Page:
As creatures of habit, we are sometimes naturally ambivalent and resistant to change. In the context of B2B organisations in the past, this resistance was especially noticeable in the activity and scrutiny of the brand as a key contributor to strategy. Brand typically resided firmly within the marketing function’s remit, where it had traditionally sat separately to the strategic direction of the business.
This approach frequently led fragmented results, with an inconsistency in the inherent promise and actual experience of an organisation’s brand strategy. For many C-Suite’s executives, these shortcomings led to greater involvement and investment in how brand was researched, evaluated and measured with increasing adoption of the role of brand in driving organisational growth.
And it appears now, in increasingly complex and turbulent market environments, the role of brand research in evaluating brand, business strategy and culture has never been more important.
One of the most important factors in this equation is ensuring research findings, and the subsequent implications for brand strategy that they illustrate, are shared and disseminated to the wider team and stakeholders beyond the immediate marketing function and C-Suite. Despite its significance, this is often poorly done in B2B organisations. Businesses need to formulate methods to distil these findings beyond extensive research decks to achieve both internal alignment and external engagement to brand strategy.
So, what are some of the most efficient methods to bind research insights and strategy to your internal and external audiences?
Action planning workshops are internally facilitated discussion groups with senior figures and different segments of an organisation’s functions, often moderated by an objective researcher who was involved in the collection and analysis of the supporting implications. They allow an organisation to understand the root cause of key areas of concern that were identified and operate as a tangible demonstration of employee engagement through defining and aligning to collective solutions.
These internal workshops include interactive exercises that provide employees with a voice to identify how a particular challenge is experienced within their specific work experience, with the capacity to voice how they believe they can best address or solve this complication in their immediate capacity. For an organisation, this helps identify the most salient issues internally, to separate the real organisational areas for development against those issues that are typically driven by employee behaviour, misperception or lack of information.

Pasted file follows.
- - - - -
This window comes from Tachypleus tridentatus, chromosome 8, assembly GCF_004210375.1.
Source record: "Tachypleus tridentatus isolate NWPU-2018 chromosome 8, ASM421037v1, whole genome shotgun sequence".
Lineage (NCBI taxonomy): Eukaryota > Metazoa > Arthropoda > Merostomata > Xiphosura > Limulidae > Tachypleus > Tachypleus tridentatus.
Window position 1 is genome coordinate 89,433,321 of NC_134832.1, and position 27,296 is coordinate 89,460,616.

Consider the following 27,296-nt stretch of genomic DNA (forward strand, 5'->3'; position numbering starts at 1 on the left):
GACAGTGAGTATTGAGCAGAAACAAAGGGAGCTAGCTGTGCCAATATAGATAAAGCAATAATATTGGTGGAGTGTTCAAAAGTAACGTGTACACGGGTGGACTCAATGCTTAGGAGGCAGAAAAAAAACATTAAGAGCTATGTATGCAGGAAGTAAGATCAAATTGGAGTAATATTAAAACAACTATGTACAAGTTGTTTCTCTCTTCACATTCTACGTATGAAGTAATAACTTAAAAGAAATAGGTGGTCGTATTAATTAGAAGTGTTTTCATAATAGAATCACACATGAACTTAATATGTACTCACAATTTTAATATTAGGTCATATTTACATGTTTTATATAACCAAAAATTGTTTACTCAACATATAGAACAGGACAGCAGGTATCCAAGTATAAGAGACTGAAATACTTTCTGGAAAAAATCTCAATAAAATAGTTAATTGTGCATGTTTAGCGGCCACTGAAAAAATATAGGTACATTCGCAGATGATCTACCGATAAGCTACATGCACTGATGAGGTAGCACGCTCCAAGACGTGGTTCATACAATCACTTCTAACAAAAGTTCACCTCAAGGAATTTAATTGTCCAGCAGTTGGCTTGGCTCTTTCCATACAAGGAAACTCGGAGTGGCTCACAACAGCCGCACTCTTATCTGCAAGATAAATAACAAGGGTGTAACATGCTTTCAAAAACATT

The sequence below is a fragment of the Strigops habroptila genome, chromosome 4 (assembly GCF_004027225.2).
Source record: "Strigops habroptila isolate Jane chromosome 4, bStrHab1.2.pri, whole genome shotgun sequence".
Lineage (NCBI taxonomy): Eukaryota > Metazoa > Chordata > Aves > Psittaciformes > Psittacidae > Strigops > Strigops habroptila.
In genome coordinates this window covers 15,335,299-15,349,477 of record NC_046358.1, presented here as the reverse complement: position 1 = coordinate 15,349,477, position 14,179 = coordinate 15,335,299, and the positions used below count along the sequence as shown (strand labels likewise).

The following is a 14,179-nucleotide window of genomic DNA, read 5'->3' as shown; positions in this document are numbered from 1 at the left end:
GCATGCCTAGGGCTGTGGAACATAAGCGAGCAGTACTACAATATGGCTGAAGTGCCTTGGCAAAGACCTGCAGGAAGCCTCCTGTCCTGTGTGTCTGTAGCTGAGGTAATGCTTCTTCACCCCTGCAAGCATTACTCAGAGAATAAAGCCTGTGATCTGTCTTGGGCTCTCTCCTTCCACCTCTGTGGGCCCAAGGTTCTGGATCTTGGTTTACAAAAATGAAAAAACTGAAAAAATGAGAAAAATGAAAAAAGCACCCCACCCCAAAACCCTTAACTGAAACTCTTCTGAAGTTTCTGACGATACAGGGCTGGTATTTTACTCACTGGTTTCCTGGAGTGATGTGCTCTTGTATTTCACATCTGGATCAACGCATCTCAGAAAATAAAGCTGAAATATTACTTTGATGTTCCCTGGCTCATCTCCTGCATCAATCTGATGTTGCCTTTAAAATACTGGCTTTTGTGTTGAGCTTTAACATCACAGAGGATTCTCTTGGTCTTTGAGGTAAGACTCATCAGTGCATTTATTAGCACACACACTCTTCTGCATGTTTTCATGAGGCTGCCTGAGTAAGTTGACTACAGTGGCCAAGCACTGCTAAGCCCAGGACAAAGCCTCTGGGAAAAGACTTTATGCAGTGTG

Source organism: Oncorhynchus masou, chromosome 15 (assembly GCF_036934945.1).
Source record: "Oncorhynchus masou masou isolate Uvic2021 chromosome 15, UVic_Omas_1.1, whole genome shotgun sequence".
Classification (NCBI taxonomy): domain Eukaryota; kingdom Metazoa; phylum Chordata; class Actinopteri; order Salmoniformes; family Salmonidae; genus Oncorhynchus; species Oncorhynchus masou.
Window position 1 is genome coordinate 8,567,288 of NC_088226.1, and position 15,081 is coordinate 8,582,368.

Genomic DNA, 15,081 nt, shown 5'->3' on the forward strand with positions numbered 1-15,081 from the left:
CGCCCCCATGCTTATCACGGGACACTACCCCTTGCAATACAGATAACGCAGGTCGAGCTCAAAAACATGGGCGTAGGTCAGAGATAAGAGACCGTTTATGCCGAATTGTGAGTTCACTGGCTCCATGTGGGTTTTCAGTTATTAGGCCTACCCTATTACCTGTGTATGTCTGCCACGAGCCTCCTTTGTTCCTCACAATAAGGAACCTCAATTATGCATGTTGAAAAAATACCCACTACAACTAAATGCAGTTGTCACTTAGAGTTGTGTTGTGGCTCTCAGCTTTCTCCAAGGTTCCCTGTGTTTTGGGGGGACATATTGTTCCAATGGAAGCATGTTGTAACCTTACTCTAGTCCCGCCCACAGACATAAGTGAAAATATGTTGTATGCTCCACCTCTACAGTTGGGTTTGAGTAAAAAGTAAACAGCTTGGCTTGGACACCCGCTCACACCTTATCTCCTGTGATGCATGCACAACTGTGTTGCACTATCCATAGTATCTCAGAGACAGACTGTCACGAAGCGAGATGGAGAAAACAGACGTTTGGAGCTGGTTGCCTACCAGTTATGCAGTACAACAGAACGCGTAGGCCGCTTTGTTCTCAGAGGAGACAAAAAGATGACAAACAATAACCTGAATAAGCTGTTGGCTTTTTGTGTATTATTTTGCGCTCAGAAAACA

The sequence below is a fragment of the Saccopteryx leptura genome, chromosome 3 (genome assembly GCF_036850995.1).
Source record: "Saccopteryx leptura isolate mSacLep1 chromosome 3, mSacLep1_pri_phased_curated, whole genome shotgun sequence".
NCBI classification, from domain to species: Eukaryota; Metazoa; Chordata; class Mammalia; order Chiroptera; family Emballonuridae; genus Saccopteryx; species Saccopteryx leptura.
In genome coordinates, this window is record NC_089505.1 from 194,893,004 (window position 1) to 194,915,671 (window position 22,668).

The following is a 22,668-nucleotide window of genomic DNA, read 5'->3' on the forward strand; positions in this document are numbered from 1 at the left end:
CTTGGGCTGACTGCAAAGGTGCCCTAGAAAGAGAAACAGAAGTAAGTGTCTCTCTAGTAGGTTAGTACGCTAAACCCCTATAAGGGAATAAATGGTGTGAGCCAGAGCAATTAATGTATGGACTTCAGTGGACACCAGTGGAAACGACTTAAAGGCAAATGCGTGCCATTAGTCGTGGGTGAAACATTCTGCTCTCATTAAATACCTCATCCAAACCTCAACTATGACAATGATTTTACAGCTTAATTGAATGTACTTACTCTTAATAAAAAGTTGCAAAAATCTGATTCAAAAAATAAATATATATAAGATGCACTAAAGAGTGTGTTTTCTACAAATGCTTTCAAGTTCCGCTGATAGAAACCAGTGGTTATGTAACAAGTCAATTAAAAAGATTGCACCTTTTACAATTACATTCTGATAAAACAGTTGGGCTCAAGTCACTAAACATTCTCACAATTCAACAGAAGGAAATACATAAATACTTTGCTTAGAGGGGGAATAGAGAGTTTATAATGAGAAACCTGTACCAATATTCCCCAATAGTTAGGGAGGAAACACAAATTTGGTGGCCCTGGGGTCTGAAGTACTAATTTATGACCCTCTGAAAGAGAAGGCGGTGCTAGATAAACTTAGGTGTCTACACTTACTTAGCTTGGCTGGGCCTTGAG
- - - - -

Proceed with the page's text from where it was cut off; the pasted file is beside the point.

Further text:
These workshops give truth to the old adage: A problem shared is a problem halved. These sessions provide suggestions for how best to engage and align to strategic changes, whilst also embedding accountability of actions across management and the nominated employees attending the session, allowing a more bottom-up approach to brand strategy.
When executed correctly, webinars have the ability to keep your audience engaged for an extended duration. With the capacity to cost-effectively convey information and insights to a greater number of internal and external stakeholders, webinars deliver tailored, personalised and engaging information that bind individuals to research insights.
Webinars allow B2B organisations to be positioned as true experts in the field, where stakeholders recognise understanding of contemporary economic conditions as they pertain to business strategy. In an increasingly digital context, where face-to-face conferences have restricted the ability to interact with internal and external stakeholders, webinars represent the opportunity to reconnect and engage without having a direct audience.
Successful webinars can be panelled directly by the researcher, who has the ability to moderate conversations with members of an organisation that both internal and external stakeholders have an investment in. The ability to leverage shared audiences (and credibility) is particularly powerful in binding stakeholders to research insights and strategic recommendations.
Infographics have the power to make a broad or more complex strategy more distilled and simplified. Rather than sifting through an extensive amount of qualitative and quantitative insights, a defined and strategic infographic represents an accessible and engaging mechanism to represent an executive summary of complicated strategic insights.
As strictly supporting evidence, infographics operate as sources of easily understood information, with high levels of retention and recall that allows both internal and external stakeholders to bind to research insights.
These tools are particularly powerful when seeking to gain engagement with distracted or disinterested stakeholders. Clear, concise and compelling infographics have the ability to cut through the white noise with the most pertinent and tangible implications as they relate to a specific business function.
They are relatively inexpensive to produce and design if they are kept inhouse and represent an excellent return on investment as they can be disseminated across internal and external channels depending on strategic implications.
A well-articulated research program will help define a sustainable organisational brand strategy for the future, but the real essence of sustainability in research implications hinges on the ability to successfully instil the strategy across internal and external stakeholders. These individuals remain the tangible evidence of your brand promise being kept, and organisations need to do more to bind their strategy to the stakeholders who actually deliver it.
At BrandMatters, we are experts in facilitating the full cycle of brand-led organisational strategy. If your organisation would benefit from a bespoke research program, please feel free to contact us.